Saturday 28 May 2016


It seems that we have accidentally become four.
Say hello to ?TheDog.

?theDog was stinking and shedding on the trip home in the ManTruck.
By the time we got back Dawn and I were wearing most of him and we needed a shower.

We have wanted to get a mutt for some years now but circumstances have always conspired against us. We've looked at rescue dogs online now and then and seen many we love the look of... then weighed-up our options and decided against it with a tear in our collective eye.

But usually unbeknown to Dawn I've dipped in and out of the myriad pet adoption websites from time-to-time, just "idly looking to see what's around" (my lame excuse when I've been caught), then closed them down and carried on with life.

But a fortnight ago I was rumbled again.
There I was, just idly looking to see what was around, when Dawn caught sight of my laptop. I was looking at a big lump of a dog called Kan, when: "Oooh, I like him," came the voice from beside me in bed. Perhaps that's why I was caught - I wasn't being very subtle about it.

Known as 'Kan' back in Croatia, where we think this nervous-looking pic was taken, he was very close to being sent to
the big kennel in the sky before he was rescued by Action Aid for Animals

Talking then happened.

I'm at home all day.
We enjoy going for walks but need an excuse to do more.
We live in the woods.
We love dogs and I grew up with them, so we've got an idea of what to do.
I'm a non-practicing part-qualified dog groomer. Yes, really. Don't ask.

We live in a shed.
We're renovating a house.
We've got SausageTheCat, who has been our only pet for a number of years.

This led to a visit to meet Kan in 'person', which was followed a week later by a home-check, and yesterday we became the proud - but nervous - owners of a stinky, shedding, two-year-old Irish Wolfhound with German Shepherd legs from Croatia whose breath could knock out a squirrel at 50 paces.

Family portrait minus SausageTheCat, who was somewhat reluctant to join in

And he's lush. Proper lush.
Despite only having had him for 31 hours he is showing all the signs of being ideal for us - he's delighted when we walk in to the room; slept soundly all last night; lies elsewhere when the Humans are eating and doesn't give The Eyes; is bouncy and happy; doesn't misbehave too much when on the lead (which he will be for a month or two at least); seems to get on fine with other dogs and loves a good brushing.

The only downside so far is the whole SausageTheCat situation.
When we first warily introduced them there was barking from one and hissing from the other, and there has been very little contact since then.
Having said that, StC was sleeping in the house last night (which he occasionally does anyway) and ?tD was in the shed with us in his new bed, but at 5.15am during a heavy rain storm, Dawn and I were woken by pathetic meowing from outside, which also occasionally happens anyway.
I popped our new family member's lead on and trapped the end under a heavy piece of stored furniture then carried StC in without fuss from any quarter. And it stayed like that for the rest of the night, although I'm not sure ?tD really woke up during the whole episode.

I don't claim to be anything like a pro groomer, but ?tD was bathed and had a haircut today.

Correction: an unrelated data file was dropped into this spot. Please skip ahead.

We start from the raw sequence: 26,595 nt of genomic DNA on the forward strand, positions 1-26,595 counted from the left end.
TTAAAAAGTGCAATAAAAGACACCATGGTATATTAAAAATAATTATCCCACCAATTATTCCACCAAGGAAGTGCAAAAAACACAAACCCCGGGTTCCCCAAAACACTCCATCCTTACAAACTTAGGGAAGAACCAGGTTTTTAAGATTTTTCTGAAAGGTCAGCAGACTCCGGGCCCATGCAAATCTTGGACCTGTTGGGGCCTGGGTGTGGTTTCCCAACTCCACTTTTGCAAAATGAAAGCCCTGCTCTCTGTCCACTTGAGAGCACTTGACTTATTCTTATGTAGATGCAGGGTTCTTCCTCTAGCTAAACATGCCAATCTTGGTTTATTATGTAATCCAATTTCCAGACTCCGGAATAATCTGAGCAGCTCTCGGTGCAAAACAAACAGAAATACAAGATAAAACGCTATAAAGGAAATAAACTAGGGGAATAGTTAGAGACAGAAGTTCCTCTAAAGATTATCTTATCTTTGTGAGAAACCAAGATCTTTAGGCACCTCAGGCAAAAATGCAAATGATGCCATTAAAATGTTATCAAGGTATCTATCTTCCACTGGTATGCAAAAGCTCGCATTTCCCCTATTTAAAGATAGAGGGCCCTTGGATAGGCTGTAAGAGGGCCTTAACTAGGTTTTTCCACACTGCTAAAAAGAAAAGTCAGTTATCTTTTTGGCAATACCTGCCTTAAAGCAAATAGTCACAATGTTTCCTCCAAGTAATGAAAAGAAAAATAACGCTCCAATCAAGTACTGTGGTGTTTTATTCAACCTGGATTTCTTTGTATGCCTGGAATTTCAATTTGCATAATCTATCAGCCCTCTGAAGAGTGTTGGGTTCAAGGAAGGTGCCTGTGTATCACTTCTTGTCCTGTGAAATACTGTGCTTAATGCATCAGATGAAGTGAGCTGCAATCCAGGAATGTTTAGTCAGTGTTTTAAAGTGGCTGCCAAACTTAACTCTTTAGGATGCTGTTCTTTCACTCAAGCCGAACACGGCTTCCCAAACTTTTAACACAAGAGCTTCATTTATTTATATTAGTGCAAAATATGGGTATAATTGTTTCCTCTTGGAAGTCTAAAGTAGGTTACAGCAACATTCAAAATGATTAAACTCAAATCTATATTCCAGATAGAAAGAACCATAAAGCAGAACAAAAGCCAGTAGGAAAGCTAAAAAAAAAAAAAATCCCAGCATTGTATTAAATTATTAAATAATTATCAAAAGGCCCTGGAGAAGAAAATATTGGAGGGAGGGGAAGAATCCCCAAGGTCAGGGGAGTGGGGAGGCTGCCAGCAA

He doesn't like the bath/shower, the electric clippers, the hair blaster, his head trimmed or his paws messed with, but it was still a partial success although he still whiffs a bit.

As I type we're trying to get them used to at least being in the same room as one another.
I had to go and find StC because we've barely seen him all day, and he's now ensconced in his basket on the Living Room windowsill with ?tD fast asleep on the floor with his head on Dawn's foot. He's snoring.
The past hour-and-a-half has been a mixed bag though with ?tD alternating between sleep and barking and StC alternating between sleep and growling.
Who knew that cats can growl? Mad.

The barking is so sudden and sporadic that I'm now making an attempt at isolation training, but only time will tell how that works out.

We've had friends over so we set the TV up temporarily a couple of days ago.
Our new mate appears to approve.

Finally, his name.
We can't call him ? forever and Kan is a bit rubbish, but we're at a loss about what it should be.

We'd ideally like something so uncommon that nobody has ever heard of a dog called that before, and I also like normal human names, but what should it be?

Here are some of our musings so far

Chops (we're almost set on this, but keep getting swayed)
Buggerlugs (which I love because one of his ears is a bit duff, but Dawn mistakenly thinks it's a mild swear word)
Dave Growl (only people with a decent taste in music will get it)
Charlie (too common?)
Grumble / Mister Grumble

There have been many more names mooted but the last two are based on an adorable habit that ? seems to have.
Whenever he lies down on the floor to rest his eyes for a few minutes he makes a surprisingly-loud, deep, rumbling grumble like an old man easing himself in to a chair. It almost sounds like he's deflating, thankfully from the front end.

Two hours of this...

...leads to many hours of this

On a personal note - rescue pets all the way.
Why anyone would be shallow enough to want to pay many hundreds, or even thousands, of pounds for a pedigree animal with potential future health problems from a breeder (who is only in it for the money) when untold numbers of amazing animals are sitting unloved in shelters or about to be put to sleep is beyond me. It makes me mad, it does.

Utter, utter shame on those people.